One advantage is immediately obvious: You get to choose whether to use a micro-SD card or a full-sized one. But the other advantage is that it enables you to switch the SD card between the module and an Arduino. This gives the same advantage as the Adafruit module (being able to read what's on the card) without the disadvantage of having to use the Arduino to carry the heavy load of transferring data when playing the file.

The only slight disadvantage is that it takes a couple of standard CMOS ICs to switch the SD card between the Arduino and the MP3 Module.

Availability: I got mine from AliExpress.

Changing Buses

It's reasonably straightforward switching the SD card from one bus to another but bear in mind, the WT5001M03-28P module uses the native SD protocol's bidirectional bus to "talk" to the SD card whereas the Arduino uses it's unidirectional SPI bus.

The signals from the MP3 Module are at the correct 3v3 level which means two things: (1) The SD card must use a "bare" card-holder without any built-in level-shifting and (2) the 5 volt signals from the Arduino will need to be reduced to 3v3 before being applied to the SD card. The MP3 module thoughtfully provides a 3v3 supply for the SD card (and, in our case, for one of the CMOS ICs).

Although there maybe more elegant solutions, this is how I did it:

I didn't bother with the Card Detect signal as it wasn't necessary in my application. To keep the WT5001 module happy, I simply grounded its CARD_INS pin.

The 74HC4066 is a quad bidirectional switch with tri-state outputs. Only three of the switches are used. When pins 5, 12 and 13 are taken HIGH with the ATmega2560 D5 output, the 74HC4066 'switches' close and the outputs are connected to the SD card, allowing the WT5001 bidirectional bus signals through. The same HIGH signal disables the 74LVC244, which also has tri-state outputs, so the Arduino SPI bus is disconnected from the SD card.

When ATmega2560 output D5 is taken LOW, the 74HC4066 is disabled, it's outputs are tri-stated and disconnected from the SD card. The same LOW signal, enables the 74LVC244 so the ATmega2560's SPI bus is connected to the SD card. Luckily, the 74HC4066 is enabled with a HIGH signal and the 74LVC244 is enabled with a LOW signal so the same ATmega2560 output can be used to perform the switch-over.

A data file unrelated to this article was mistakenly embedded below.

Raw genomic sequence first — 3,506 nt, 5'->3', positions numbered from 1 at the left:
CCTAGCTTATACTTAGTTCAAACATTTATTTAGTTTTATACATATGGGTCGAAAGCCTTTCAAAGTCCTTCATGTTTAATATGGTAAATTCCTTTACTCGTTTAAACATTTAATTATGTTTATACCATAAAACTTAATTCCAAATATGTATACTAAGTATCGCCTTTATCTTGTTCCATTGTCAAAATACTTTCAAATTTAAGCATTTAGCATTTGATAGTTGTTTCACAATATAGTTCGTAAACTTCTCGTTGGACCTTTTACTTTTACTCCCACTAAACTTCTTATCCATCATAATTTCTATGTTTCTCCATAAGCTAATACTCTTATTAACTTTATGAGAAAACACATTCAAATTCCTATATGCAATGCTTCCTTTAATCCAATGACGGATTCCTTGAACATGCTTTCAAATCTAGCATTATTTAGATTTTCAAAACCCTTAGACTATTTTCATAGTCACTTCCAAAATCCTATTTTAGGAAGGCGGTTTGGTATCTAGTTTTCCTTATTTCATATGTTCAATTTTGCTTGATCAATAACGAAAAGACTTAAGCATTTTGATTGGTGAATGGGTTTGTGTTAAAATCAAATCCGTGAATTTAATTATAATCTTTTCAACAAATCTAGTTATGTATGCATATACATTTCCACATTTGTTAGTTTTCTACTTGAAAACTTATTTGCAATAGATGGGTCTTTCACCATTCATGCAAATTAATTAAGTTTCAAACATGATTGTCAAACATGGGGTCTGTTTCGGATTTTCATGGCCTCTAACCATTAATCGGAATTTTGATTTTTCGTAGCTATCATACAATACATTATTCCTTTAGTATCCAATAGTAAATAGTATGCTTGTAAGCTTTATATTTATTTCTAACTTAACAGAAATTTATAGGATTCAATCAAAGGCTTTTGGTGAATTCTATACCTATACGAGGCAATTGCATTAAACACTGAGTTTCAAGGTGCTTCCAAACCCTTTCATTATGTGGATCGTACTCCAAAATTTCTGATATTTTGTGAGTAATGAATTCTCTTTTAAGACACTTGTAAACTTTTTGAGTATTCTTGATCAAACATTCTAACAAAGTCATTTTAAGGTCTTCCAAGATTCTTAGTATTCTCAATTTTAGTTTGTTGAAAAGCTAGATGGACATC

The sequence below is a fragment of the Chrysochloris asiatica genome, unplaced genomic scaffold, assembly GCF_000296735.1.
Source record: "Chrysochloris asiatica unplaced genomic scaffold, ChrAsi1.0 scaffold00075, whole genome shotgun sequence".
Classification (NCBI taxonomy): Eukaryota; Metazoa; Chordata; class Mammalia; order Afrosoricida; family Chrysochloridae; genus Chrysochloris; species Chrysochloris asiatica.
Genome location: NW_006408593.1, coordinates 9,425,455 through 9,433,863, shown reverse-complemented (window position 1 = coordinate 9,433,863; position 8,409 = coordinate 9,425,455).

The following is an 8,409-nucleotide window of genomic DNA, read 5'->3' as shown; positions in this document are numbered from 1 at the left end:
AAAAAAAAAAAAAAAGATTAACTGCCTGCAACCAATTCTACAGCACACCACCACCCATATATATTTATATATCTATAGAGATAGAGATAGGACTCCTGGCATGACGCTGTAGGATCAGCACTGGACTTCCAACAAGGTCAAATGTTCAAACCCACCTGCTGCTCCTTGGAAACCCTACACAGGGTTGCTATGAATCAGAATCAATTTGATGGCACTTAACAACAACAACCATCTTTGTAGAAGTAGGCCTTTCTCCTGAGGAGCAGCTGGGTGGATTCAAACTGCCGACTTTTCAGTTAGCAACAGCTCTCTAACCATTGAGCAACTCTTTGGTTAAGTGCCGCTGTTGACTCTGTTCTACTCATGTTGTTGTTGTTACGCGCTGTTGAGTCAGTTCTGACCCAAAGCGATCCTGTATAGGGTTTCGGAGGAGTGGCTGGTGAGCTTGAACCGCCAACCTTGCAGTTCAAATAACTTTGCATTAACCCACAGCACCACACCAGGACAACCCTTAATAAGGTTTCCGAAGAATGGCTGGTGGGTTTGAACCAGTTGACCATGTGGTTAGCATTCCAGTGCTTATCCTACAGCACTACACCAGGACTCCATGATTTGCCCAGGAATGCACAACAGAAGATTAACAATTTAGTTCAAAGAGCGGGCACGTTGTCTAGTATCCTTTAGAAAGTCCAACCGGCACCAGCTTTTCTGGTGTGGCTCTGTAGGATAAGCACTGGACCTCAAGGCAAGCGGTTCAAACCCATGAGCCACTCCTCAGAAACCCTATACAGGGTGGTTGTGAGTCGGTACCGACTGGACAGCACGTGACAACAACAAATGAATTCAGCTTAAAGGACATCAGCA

The 74LVC244 is an octal buffer/driver, arranged as two groups of four with an active LOW enable input for each group.

The LVC version of the 74LVC244 must be used here. It requires a 3.3 volt supply but its inputs are 5 volt tolerant. Therefore, the 5 volt SCK, MOSI and CS outputs from the ATmega2560 can be applied to its inputs but they emerge as 3.3 volt signals to the SD card.

The WT5001 module doesn't like losing its connection with the SD card so, after the connection is re-established, it's necessary to RESET the module - accomplished with a short LOW pulse on its RESET pin from ATmega2560 output D6. After the RESET, a delay of around 1 second is required before it will start to accept commands on its RXD pin again. After the RESET and delay, any other settings, such as Volume, need to be sent to the module again.

Likewise, the ATmega's <SD> library doesn't like losing the SPI connection to the SD card once it's been established so a new SD.begin(CS_pin) is required whenever the SPI bus is reconnected.

The drawing above shows pin numbers for both the Arduino Uno and the Arduino mega2560. The code for the MP3 player (including a 1.8" TFT display and an Infra Red remote sensor) will just fit in the Uno but, as I also wanted to include an FM Radio in the design, I decided to use the mega2560. The main pin-numbering differences are for the SPI bus. The mega2560 also has additional hardware Serial Ports - the Uno will need to use the SoftwareSerial library instead.